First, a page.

Does the EWS quota sound the death knell for Mandal and Ambedkarite politics?

We have a special, out-of-turn India Fix for our readers this week given the momentous changes to Indian politics the new EWS quota might bring.

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On Monday, the Supreme Court of India affixed a judicial stamp of approval to the validity of the quota for poor members of the upper castes. Called the Economically Weaker Sections quota, the reservations of seats in educational institutions and government jobs had been effected by an amendment to the Constitution by Parliament in 2019.

This created a controversy because it offered a new rationale for reservations. Until then, quotas had been awarded to communities on the basis of their social and educational backwardness. This, in effect, meant that caste and tribal identity was the only factor for granting reservations. By and large, economic factors did not play a role. Although courts in India had added an economic rider to caste status in some cases, excluding the more affluent members of these communities who formed a “creamy layer”, this was an exception to the rule. Moreover, it had never been pushed by elected legislatures.

In effect, on Monday, the Supreme Court held that this new system of reservations based on economic criteria did not violate the “basic structure” of the Indian Constitution – a set of inviolable (though undefined) features that cannot be changed, even by the legislature.

A new politics

This was not a surprising verdict. Courts in India have always been sympathetic to pleas to have the basis for reservations changed from caste to class, given it is a popular elite Indian point of view. Moreover, the bar to strike down a Constitutional amendment is rather high (most judiciaries around the world do not even possess the power to do so). Third, the amendment had been passed with an overwhelming majority in both houses of Parliament. The Indian judiciary has rarely gone squarely against strong majorities and this was no exception.

What is surprising, though, is that this quota for the Economically Weaker Sections has received such massive political support – across the board. In the Lok Sabha, the amendment was passed with the incredible majority of 323 votes in favour and only three against. Only two minor parties opposed it – the Indian Union Muslim League (with two MPs) and the All India Majlis-E-Ittehadul Muslimeen (1 MP). In the Rajya Sabha, the decision was equally emphatic at 165-7. Only the Rashtriya Janata Dal, IUML and the Dravida Munnetra Kazhagam voted against the bill.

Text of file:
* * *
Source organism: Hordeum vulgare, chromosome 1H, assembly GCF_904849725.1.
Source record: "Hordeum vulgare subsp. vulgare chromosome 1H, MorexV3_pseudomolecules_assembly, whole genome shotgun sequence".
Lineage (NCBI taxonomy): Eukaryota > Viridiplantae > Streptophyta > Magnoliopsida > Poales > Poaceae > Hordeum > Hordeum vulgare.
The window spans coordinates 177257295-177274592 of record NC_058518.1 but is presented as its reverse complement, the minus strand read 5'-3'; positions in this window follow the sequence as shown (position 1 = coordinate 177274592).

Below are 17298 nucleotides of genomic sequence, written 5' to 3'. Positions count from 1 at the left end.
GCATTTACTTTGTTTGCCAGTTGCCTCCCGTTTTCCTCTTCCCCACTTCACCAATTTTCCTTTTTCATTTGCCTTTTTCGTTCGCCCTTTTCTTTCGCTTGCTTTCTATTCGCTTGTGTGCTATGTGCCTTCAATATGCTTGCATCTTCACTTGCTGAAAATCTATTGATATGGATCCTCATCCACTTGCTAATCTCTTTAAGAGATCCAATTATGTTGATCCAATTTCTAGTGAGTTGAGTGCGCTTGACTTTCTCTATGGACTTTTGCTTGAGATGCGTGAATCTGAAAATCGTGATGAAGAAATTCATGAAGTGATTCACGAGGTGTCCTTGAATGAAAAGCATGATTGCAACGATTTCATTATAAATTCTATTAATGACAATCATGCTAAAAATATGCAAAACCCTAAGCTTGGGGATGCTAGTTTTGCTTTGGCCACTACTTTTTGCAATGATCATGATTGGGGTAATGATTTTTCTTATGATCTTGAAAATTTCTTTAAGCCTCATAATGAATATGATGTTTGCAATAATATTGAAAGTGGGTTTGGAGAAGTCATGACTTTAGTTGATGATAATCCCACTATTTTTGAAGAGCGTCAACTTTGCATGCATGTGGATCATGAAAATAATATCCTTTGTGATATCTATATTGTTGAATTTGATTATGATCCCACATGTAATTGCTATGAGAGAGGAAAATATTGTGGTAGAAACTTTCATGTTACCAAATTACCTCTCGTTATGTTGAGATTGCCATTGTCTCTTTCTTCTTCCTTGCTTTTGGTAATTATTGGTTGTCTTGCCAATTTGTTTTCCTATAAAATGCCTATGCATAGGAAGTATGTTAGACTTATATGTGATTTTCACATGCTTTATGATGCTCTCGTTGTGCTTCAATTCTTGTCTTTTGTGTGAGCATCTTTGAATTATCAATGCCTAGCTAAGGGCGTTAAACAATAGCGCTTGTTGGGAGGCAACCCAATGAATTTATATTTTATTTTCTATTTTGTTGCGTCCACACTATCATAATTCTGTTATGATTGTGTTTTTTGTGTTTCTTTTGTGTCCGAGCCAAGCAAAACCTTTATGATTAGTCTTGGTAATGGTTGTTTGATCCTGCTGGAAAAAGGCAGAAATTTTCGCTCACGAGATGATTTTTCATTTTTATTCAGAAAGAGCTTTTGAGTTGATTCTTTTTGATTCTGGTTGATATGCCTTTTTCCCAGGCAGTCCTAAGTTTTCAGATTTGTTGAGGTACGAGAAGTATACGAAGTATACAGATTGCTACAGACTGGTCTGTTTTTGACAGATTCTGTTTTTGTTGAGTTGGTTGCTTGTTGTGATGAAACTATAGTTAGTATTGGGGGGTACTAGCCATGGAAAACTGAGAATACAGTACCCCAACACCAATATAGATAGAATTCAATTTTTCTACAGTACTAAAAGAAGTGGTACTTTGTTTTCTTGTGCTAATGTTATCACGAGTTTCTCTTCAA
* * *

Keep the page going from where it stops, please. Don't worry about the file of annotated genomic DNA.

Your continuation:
Astonishingly, the quota for Economically Weaker Sections has been endorsed even by parties for whom caste-based reservations are a fundamental tenet of ideology. In 2019, the Bahujan Samaj Party said that it welcomed the decision to introduce quotas for poor members of the upper castes. The Samajwadi Party also backed reservations for the Economically Weaker Sections, arguing that the other quotas should also be increased. In Bihar, the Janata Dal (United) parrotted the Samajwadi Party line that it supports the new upper caste quota but it should come with larger reservations for backward castes, Dalits and Adivasis.

After the judgement, the only major party that has strongly criticised the ruling has been Tamil Nadu’s Dravida Munnetra Kazhagam.

Undercutting caste reservations

Many commentators have pointed to the fundamental change the quota for the Economically Weaker Sections brings about in India’s affirmative action policy. Reservations were originally not a tool for poverty alleviation, which the state undertook using tools like welfare. Instead, they were introduced with the intention of offering representation to historically marginalised communities in elite spaces such as education, government jobs and legislatures. The quota for the Economically Weaker Sections, though, changes this, introducing economic criteria as a basis for reservations – a long-time demand from upper-caste interest groups.

This particular quota for the Economically Weaker Sections does not per se affect other reservations, since it is being carved out from the upper-caste-dominated portion of general quota seats. But many commentators fear that changing the basis for offering reservations sets up a dangerous precedent that could, one day, be used to dismantle caste-based reservations altogether.